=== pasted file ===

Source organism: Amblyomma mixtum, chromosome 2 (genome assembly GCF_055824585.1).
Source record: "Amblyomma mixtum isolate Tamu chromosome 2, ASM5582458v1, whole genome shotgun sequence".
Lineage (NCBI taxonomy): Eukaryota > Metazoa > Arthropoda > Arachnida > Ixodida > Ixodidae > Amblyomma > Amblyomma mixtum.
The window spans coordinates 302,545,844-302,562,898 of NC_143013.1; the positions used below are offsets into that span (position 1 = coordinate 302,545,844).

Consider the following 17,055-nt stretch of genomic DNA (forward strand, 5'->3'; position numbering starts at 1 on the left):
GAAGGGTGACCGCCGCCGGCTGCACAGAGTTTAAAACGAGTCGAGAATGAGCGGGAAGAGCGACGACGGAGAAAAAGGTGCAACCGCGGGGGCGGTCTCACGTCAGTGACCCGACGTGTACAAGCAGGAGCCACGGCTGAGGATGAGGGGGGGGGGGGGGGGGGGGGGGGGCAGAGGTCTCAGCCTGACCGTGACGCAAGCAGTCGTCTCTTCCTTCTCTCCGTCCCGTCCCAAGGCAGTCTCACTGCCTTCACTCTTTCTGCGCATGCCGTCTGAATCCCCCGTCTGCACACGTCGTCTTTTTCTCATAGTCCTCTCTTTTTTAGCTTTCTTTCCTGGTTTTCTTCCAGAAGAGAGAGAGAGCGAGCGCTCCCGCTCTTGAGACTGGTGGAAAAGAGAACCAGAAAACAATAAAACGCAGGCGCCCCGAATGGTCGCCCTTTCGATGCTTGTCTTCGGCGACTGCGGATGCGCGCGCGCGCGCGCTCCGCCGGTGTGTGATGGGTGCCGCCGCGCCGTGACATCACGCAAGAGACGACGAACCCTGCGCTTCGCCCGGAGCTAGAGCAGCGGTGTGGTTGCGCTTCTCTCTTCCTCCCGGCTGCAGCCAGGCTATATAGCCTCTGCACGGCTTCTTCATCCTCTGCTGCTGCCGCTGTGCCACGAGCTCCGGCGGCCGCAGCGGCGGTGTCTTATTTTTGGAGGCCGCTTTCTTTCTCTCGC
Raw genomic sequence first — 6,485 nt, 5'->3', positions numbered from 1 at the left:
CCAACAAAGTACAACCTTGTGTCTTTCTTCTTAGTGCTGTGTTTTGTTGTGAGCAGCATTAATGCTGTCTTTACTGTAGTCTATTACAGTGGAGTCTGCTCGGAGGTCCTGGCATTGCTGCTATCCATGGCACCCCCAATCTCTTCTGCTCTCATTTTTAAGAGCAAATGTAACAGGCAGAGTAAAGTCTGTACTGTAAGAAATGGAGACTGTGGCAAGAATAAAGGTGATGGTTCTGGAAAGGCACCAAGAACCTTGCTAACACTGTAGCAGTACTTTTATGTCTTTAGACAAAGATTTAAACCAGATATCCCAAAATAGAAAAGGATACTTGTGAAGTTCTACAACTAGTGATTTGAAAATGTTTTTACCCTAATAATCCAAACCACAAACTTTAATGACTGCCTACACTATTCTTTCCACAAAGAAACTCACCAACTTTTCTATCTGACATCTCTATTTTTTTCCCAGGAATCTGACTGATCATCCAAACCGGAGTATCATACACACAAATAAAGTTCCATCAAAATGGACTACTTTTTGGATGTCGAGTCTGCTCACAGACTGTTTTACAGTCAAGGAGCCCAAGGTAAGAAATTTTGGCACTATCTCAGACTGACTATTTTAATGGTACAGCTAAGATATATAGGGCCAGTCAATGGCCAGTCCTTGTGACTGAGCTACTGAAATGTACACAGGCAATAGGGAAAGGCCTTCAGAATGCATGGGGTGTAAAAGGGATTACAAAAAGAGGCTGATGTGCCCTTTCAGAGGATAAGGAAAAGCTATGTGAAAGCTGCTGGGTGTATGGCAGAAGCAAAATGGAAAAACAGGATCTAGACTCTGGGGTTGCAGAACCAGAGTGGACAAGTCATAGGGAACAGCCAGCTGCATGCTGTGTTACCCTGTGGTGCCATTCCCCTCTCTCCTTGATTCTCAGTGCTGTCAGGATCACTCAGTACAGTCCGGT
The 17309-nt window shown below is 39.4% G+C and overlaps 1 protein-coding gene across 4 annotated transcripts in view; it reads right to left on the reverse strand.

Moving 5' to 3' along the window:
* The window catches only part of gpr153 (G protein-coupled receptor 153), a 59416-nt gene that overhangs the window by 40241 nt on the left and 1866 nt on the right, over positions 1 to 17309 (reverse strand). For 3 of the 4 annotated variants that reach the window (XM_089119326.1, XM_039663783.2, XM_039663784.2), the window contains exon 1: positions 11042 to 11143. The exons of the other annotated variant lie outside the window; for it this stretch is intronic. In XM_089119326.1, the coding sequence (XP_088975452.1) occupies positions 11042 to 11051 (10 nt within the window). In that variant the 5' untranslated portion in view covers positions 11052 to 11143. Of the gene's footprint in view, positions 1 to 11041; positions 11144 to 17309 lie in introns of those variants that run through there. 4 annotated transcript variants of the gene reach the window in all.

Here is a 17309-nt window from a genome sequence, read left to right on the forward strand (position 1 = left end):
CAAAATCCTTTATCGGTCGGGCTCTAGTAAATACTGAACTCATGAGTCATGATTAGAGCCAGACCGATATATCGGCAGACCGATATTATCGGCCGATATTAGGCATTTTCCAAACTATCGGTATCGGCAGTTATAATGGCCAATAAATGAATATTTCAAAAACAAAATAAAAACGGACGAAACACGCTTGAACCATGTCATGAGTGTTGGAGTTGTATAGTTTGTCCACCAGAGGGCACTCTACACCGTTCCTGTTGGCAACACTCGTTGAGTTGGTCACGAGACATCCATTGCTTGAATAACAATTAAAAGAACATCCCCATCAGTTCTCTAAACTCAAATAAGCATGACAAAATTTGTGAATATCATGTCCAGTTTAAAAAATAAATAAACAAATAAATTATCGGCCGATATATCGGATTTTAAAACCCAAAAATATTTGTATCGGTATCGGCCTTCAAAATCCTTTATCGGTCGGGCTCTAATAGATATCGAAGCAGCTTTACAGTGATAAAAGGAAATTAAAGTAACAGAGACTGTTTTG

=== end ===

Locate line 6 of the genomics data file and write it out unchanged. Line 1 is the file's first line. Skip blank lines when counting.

GAAGGGTGACCGCCGCCGGCTGCACAGAGTTTAAAACGAGTCGAGAATGAGCGGGAAGAGCGACGACGGAGAAAAAGGTGCAACCGCGGGGGCGGTCTCACGTCAGTGACCCGACGTGTACAAGCAGGAGCCACGGCTGAGGATGAGGGGGGGGGGGGGGGGGGGGGGGGGCAGAGGTCTCAGCCTGACCGTGACGCAAGCAGTCGTCTCTTCCTTCTCTCCGTCCCGTCCCAAGGCAGTCTCACTGCCTTCACTCTTTCTGCGCATGCCGTCTGAATCCCCCGTCTGCACACGTCGTCTTTTTCTCATAGTCCTCTCTTTTTTAGCTTTCTTTCCTGGTTTTCTTCCAGAAGAGAGAGAGAGCGAGCGCTCCCGCTCTTGAGACTGGTGGAAAAGAGAACCAGAAAACAATAAAACGCAGGCGCCCCGAATGGTCGCCCTTTCGATGCTTGTCTTCGGCGACTGCGGATGCGCGCGCGCGCGCGCTCCGCCGGTGTGTGATGGGTGCCGCCGCGCCGTGACATCACGCAAGAGACGACGAACCCTGCGCTTCGCCCGGAGCTAGAGCAGCGGTGTGGTTGCGCTTCTCTCTTCCTCCCGGCTGCAGCCAGGCTATATAGCCTCTGCACGGCTTCTTCATCCTCTGCTGCTGCCGCTGTGCCACGAGCTCCGGCGGCCGCAGCGGCGGTGTCTTATTTTTGGAGGCCGCTTTCTTTCTCTCGC